A Caper with Substance
Tackling the genres of both comedy and a heist film can be difficult to pull off, but when the cast includes Diane Keaton, Queen Latifah and Katie Holmes, how can it fail? Mad Money isn't intense, action-oriented nor will it win any Oscars. Still, in times when the economy and politics weight heavy on our minds, it's a great hour-and-a-half escape.
Bridget Cardigan (Keaton) and her husband Dan (Ted Danson) have fallen on hard times as he's lost his job. Before their beautiful home becomes a foreclosure statistic, Bridget gets a job. Since her advanced degree in comparative literature results in no leads, she goes to work at the Federal Reserve Bank. She works as a custodian only a few days before she gets the idea to steal the old money that's ready to be shredded.
When Bridget explains this idea to co-worker Nina Brewster (Latifah), the one who shreds the old money, Nina doesn't jump on board the scheme. She's a struggling, single mom and can use the dough, but she won't risk a jail term.
Bridget keeps thinking, and when she comes up with a perfect plan and brings in one more worker, Jackie Truman (Holmes), all the ladies are on board. They soon form a sisterhood, meeting at a local pub and sharing intimate details about their lives. In Nina's case; Jackie and Bridget try to nudge her into a relationship with a cute security guard at the bank, Barry (Roger R. Cross).
As they begin to sneak more and more money out, they remind each other "not" to spend it. But hey! They're women. When things almost get out of control, Dan reels them all back in with an idea. However, Jackie's trailer-park husband Bob (Adam Rothenberg) doesn't get it and upsets the apple-cart. In this situation, however, going to jail does not mean the end of the story.
Sure, some of the plotline seems predictable, but overall screenwriter Glenn Gers (Fracture) and director Callie Khouri, who created magic with her screenplay Thelma and Louise, bring us a delicious idea wrapped in humor, surprise and good performances.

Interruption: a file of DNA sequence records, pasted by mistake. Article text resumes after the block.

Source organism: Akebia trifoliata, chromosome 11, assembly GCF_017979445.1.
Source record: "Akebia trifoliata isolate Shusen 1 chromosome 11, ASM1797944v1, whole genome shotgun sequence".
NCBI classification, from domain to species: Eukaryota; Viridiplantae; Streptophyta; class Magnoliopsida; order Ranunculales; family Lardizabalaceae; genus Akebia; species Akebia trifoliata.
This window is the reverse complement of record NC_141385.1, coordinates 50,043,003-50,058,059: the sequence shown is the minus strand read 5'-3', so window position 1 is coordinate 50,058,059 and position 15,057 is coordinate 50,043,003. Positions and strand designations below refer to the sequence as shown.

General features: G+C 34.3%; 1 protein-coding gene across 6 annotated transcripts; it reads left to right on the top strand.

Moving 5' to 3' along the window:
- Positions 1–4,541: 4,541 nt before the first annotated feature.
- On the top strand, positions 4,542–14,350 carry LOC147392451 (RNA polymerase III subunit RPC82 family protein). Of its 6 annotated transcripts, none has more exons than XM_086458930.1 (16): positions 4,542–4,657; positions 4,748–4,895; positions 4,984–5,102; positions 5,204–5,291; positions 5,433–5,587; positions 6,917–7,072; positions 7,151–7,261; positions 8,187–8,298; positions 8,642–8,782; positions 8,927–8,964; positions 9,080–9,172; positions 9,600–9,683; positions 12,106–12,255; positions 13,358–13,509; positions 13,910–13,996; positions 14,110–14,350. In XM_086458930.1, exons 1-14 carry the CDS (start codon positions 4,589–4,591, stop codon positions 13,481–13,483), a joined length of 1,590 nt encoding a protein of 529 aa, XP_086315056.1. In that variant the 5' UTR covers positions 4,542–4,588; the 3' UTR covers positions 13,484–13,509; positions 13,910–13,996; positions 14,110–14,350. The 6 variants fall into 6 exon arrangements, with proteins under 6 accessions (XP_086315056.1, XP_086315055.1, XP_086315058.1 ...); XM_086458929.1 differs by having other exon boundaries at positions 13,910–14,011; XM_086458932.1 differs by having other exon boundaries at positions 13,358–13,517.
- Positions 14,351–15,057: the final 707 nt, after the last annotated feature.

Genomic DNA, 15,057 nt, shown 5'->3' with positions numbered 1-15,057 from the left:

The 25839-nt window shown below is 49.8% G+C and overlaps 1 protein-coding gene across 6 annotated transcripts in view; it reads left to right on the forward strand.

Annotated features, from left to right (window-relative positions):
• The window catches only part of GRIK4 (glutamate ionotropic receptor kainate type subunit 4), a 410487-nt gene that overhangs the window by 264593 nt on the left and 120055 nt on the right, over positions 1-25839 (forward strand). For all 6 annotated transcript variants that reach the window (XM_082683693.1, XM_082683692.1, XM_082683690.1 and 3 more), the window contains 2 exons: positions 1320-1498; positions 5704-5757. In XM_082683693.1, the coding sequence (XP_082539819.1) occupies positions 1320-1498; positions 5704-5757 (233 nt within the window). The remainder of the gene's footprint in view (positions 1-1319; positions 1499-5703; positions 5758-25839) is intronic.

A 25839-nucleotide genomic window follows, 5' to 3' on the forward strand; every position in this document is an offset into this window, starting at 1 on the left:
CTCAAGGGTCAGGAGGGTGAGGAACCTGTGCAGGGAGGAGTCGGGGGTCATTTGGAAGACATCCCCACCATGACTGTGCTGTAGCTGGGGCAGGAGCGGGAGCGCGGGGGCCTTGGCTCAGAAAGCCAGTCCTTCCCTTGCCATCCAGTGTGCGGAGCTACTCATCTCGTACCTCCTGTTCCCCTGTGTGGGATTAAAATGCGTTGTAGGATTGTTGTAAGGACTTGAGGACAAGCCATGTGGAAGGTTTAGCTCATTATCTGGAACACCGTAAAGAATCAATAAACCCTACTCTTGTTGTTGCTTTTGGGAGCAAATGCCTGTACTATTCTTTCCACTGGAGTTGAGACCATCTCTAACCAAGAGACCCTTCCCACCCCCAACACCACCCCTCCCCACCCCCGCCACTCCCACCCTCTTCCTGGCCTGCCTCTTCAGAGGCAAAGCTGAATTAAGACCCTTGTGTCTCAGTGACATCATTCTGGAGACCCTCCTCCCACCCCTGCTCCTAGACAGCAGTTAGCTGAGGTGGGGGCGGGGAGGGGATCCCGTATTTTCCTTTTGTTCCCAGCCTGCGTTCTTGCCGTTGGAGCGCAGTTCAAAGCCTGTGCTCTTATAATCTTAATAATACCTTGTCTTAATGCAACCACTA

"I think everyone is fighting the same uphill battle with money—there's never enough," said Khouri. "Money is something we all think about all the time, whether consciously or unconsciously, and this movie taps right into that."
Mad Money includes elements of romance, since all of these woman experience or get into a relationship, and Gers throws in occasional sexual innuendos with a comedic slant -- such as Nina saying, "This is better than Victoria's Secret."
Being disappointed with Keaton's last two comedies ( Something's Gotta Give and Because I Said So), I'm happy to see her grab this idea and run with it. As Bridget, she's adorable, sexy and quite amusing. Latifah always plays her characters with a balance of prudence and optimism. Holmes was equally entertaining, making Jackie appear zany and inattentive, but one who comes through when you least expect it.
Mad Money is a modern zany caper with entertaining performances and a few twists, but it also has substance.
“You can’t write somebody off because of circumstance, because of their age, or because of their past choices," said Keaton. "Each one of these characters grows because they have to deal with each other. It was need that brought them together, but through that they become more authentic people.”
(Released by Overture Films and rated “PG-13” for sexual material and language, and brief drug references).
Review also posted at www.reviewexpress.com.